24 December 2010

Silent Night

190 years ago, the carol "Stille Nacht! Heilige Nacht" was heard for the first time in a village church in Oberndorf, Austria. The congregation at that Midnight Mass in St. Nicholas Church listened as the voices of the assistant pastor, Fr. Joseph Mohr, and the choir director, Franz Xaver Gruber, rang through the church to the accompaniment of Fr. Mohr's guitar. On each of the six verses, the choir repeated the last two lines in four-part harmony.
On that Christmas Eve, a song was born that would reach the hearts of thousands of people throughout the world.
It’s been translated into at least 44 languages and sung by untold millions every December from small chapels to great cathedrals.
During World War I, the carol was sung simultaneously in English and German by troops during the Christmas truce of 1914, as it was one of the few carols that soldiers on both sides of the front line knew.
The song has been recorded by over 300 artists, particularly successful in hit versions by Enya (sung in Irish), Andrea Bocelli or Bing Crosby.

Susan Boyle, the Scottish former church volunteer who first appeared on Britain's Got Talent and stunned the judges silly, offers us a beautiful version of Silent Night in her her record-breaking debut album I Dreamed a Dream.
Listen and enjoy.



If you feel like doing a fill in the gaps activity based on this widely-known song, click on its name.
Come on now, it's very easy!

13 December 2010

Imagine


John Lennon was born in Liverpool in the autumn of 1940.

His early years were certainly not easy. His father worked away for long periods on a ship, and essentially he was raised by his aunt. As he did not have the guidance of his parents in his formative years, it is perhaps understandable that John Lennon became disruptive at school.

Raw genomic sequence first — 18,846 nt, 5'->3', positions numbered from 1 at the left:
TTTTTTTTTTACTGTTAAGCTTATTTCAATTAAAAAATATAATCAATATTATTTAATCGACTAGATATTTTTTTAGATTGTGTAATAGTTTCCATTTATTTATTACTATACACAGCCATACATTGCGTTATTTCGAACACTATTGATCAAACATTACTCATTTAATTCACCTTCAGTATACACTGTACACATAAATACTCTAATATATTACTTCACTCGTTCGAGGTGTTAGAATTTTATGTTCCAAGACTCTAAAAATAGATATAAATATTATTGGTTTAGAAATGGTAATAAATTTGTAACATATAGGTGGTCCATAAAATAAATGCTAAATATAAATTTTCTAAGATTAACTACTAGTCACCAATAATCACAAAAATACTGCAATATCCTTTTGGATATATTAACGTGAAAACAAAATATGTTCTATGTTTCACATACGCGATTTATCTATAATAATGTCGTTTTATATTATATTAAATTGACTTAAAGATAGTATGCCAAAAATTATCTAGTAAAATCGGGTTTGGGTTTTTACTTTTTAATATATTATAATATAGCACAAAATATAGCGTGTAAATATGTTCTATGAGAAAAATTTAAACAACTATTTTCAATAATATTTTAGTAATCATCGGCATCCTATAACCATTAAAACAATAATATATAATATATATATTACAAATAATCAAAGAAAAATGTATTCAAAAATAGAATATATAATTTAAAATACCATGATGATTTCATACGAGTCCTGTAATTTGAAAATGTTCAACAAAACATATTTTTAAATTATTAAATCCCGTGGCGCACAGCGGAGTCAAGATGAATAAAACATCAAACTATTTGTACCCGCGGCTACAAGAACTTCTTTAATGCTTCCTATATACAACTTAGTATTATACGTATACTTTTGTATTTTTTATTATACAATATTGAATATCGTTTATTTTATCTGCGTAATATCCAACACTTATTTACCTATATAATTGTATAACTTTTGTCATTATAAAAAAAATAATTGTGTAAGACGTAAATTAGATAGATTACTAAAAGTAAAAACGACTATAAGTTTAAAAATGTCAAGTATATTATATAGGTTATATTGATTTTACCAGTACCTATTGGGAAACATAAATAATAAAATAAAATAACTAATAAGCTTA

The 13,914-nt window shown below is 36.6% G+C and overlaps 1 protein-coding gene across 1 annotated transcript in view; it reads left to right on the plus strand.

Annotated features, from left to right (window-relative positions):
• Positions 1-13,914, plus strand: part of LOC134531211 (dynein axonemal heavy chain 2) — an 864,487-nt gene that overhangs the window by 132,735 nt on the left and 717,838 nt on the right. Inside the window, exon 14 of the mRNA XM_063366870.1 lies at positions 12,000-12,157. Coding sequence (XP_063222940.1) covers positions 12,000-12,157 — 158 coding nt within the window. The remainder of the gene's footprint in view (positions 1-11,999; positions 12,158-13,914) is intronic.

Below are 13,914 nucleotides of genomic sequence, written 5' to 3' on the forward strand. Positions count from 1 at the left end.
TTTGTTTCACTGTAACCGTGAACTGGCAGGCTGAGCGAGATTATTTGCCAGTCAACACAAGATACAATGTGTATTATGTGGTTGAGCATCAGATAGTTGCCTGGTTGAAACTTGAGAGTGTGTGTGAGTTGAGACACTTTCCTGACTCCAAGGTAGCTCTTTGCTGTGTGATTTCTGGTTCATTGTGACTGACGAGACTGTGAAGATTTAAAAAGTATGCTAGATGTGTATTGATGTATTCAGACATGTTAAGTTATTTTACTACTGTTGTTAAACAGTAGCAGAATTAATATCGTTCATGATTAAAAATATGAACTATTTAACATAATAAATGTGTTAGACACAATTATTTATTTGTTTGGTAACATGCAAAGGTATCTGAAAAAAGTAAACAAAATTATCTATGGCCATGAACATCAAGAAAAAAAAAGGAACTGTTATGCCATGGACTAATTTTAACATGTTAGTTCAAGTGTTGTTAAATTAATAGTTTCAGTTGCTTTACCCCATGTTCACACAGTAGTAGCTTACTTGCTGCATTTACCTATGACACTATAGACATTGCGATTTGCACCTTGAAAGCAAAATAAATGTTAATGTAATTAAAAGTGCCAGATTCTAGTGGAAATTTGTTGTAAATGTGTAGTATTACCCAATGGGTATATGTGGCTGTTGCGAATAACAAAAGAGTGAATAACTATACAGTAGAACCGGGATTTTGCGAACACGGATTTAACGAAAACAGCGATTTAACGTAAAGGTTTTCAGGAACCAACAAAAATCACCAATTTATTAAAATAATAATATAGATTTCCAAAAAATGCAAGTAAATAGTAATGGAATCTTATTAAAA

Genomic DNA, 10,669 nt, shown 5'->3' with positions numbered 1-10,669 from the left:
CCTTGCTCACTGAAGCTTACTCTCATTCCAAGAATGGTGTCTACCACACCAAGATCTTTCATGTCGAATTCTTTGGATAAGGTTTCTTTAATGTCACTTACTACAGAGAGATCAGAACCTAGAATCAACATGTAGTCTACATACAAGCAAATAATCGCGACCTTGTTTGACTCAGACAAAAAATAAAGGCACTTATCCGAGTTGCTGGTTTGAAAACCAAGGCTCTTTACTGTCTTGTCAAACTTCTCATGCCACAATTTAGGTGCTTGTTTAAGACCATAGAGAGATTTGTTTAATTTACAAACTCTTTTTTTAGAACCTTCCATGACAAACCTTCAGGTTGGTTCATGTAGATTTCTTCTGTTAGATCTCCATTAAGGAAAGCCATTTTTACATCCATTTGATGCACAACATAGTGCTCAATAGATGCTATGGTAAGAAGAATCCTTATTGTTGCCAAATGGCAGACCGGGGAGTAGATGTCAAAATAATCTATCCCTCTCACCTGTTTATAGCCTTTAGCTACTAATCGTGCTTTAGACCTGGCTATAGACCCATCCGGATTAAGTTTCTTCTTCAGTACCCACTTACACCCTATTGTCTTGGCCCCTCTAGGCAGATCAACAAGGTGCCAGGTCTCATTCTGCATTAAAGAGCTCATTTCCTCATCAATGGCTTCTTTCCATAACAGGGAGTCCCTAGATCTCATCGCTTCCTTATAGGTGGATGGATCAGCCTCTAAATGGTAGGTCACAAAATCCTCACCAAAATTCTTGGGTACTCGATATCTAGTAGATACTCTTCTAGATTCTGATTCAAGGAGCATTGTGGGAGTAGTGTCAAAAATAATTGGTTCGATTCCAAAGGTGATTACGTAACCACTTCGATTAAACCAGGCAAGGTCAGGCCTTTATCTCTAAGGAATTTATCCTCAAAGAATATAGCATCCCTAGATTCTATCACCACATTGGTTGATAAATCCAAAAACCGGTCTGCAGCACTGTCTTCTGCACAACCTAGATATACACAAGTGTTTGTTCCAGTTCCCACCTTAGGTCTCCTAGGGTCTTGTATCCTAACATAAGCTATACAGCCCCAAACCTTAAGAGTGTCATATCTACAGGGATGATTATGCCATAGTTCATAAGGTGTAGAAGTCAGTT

The turning point in his life though came when he developed a strong interest in skiffle, a type of rock and roll music, during his teenage years.
It was while playing for a skiffle band he had formed at school that he met Paul McCartney. The two struck up an immediate friendship, and developed a fine partnership, writing and composing songs. After performing under several band names the pair, along with George Harrison and Pete Best, settled on calling themselves The Beatles. The drummer, Pete Best, was replaced later by Ringo Starr, and soon afterwards The Beatles were signed by George Martin for EMI records.
Lennon and McCartney were the creative force behind the group, and the amount of quality material they produced was amazing. They began touring the world and were hugely popular, especially in the US.
Around 1966, Lennon met Yoko Ono. Although the couple were immediately attracted to each other, John was married to Cynthia Powell and they had a child.
John and Yoko eventualy married in 1969. In those early years together, they devoured a fair quantity of psychedelics such as LSD, and stories of violence towards one another were in the press.
In 1970, Paul McCartney left the Beatles, causing tension between himself and John. A year later Lennon released the hugely popular ‘Imagine’ album. Together he and Yoko campaigned for world peace. Calling for an end to the Vietnam War offended the American government deeply, and he nearly lost his green card as a result.
From 1975 to 1979, John Lennon produced no music of any real quality, preferring to stay at home with his young son Sean, whom Yoko had borne. If he had known what was to follow it is highly likely that he would have stuck with that peaceful lifestyle.
Unable to repress the musical genius inside himself, he wrote the excellent album ‘Double Fantasy’. On December 8, 1980, he was accosted by a young man outside his apartment in New York and asked to sign a copy of the album. When John returned to the apartment later that day, that young man, called Mark Chapman, shot and killed him.
Chapman received a life sentence for his madness, but the rest of the world lost a unique musical genius. Lets all be glad at least, that John gave us a taste of his magic.

"Imagine" ,which is one of his best-known songs, first appeared on his 1971 album, Imagine.

Lennon commented that the song was "an anti-religious, anti-nationalistic, anti-conventional, anti-capitalistic song, but because it's sugar-coated, it's accepted."

Yoko Ono commented "It's not like he thought, 'Oh, this can be an anthem,'"Imagine" was "just what John believed -- that we are all one country, one world, one people. He wanted to get that idea out."

Since its release, "Imagine" has appeared on many lists of favourite songs and influential songs; e.g. it is listed as the 3rd greatest song on Rolling Stone's 500 Greatest Songs of All Time.

If you want to enjoy this mythical song you can watch the video below.
You can also practise your listening and vocabulary skills with the following activities that I have found at Mª Jose´s Blog.



 
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